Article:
Soon after the Virginia Tech slayings, I interviewed Dr. James Gilligan, who spent many years studying violence as a prison psychiatrist in Massachusetts and as a professor at Harvard and N.Y.U. “What I’ve concluded from decades of working with murderers and rapists and every kind of violent criminal,” he said, “is that an underlying factor that is virtually always present to one degree or another is a feeling that one has to prove one’s manhood, and that the way to do that, to gain the respect that has been lost, is to commit a violent act.”

    Comparison to the Tech murders? Check. Acknowledgment that America is steeped in a culture of violence? Check. Condemnation of Sodini’s infantile but all-too-common strain of misogyny? Check. Focusing on power as a key concept in contextualizing this horrific crime? … Nope.

    Herbert follows the lead of feminist bloggers in framing Sodini’s murders exclusively as a matter of destructive misogyny. (Is there any other kind?) His conclusion reads:

    We would become much more sane, much healthier, as a society if we could bring ourselves to acknowledge that misogyny is a serious and pervasive problem, and that the twisted way so many men feel about women, combined with the absurdly easy availability of guns, is a toxic mix of the most tragic proportions.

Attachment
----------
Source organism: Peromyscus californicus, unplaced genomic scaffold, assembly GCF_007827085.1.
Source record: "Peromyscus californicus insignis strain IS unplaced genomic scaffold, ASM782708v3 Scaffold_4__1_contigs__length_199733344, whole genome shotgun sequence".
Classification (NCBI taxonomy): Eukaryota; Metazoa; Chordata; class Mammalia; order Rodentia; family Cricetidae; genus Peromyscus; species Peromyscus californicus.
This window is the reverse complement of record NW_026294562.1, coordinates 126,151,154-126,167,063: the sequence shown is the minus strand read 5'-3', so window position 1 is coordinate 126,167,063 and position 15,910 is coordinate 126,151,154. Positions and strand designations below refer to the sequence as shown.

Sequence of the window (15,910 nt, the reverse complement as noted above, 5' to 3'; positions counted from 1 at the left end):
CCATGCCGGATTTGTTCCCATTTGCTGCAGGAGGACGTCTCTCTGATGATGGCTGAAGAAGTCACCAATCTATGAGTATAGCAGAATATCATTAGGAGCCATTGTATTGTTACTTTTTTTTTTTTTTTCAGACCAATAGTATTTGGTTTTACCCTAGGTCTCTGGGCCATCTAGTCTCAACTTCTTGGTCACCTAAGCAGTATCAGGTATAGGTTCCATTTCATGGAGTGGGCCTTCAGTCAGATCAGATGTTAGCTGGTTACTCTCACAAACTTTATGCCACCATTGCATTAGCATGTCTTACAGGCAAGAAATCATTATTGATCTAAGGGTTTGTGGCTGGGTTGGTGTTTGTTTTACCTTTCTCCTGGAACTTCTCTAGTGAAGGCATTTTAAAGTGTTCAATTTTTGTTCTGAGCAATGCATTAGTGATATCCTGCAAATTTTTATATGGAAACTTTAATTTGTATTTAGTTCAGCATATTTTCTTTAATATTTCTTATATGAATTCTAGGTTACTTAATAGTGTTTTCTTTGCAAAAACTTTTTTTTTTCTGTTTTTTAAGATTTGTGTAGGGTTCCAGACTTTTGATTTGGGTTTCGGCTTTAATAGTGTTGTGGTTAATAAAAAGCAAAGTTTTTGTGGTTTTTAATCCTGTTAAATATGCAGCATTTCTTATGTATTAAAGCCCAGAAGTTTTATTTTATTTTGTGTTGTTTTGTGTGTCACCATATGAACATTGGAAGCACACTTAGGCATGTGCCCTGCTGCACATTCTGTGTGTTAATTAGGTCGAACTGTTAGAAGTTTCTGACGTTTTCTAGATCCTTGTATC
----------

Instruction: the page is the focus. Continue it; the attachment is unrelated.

For comparison, here’s Jill at Feministe:

    Sodini was clearly an unbalanced and aggressive man who fixated on women and blamed them for his problems. The same cultural misogyny that enabled Sodini to blame women for his own social ineptitude and aggression also underwrites “The Game,” and informs people like Roissey’s interactions with women. It glorifies male dominance and relies on male entitlement.

    On one level, it is painfully obvious that Sodini’s acts were a manifestation of a violent hatred of women. But something doesn’t quite add up here: was misogyny all that caused Sodini’s rampage? As Jill Tubman notes, such accounts tend to ignore that Sodini’s racism seemed as powerful as his misogyny, and that his targets were just as likely to have been black men: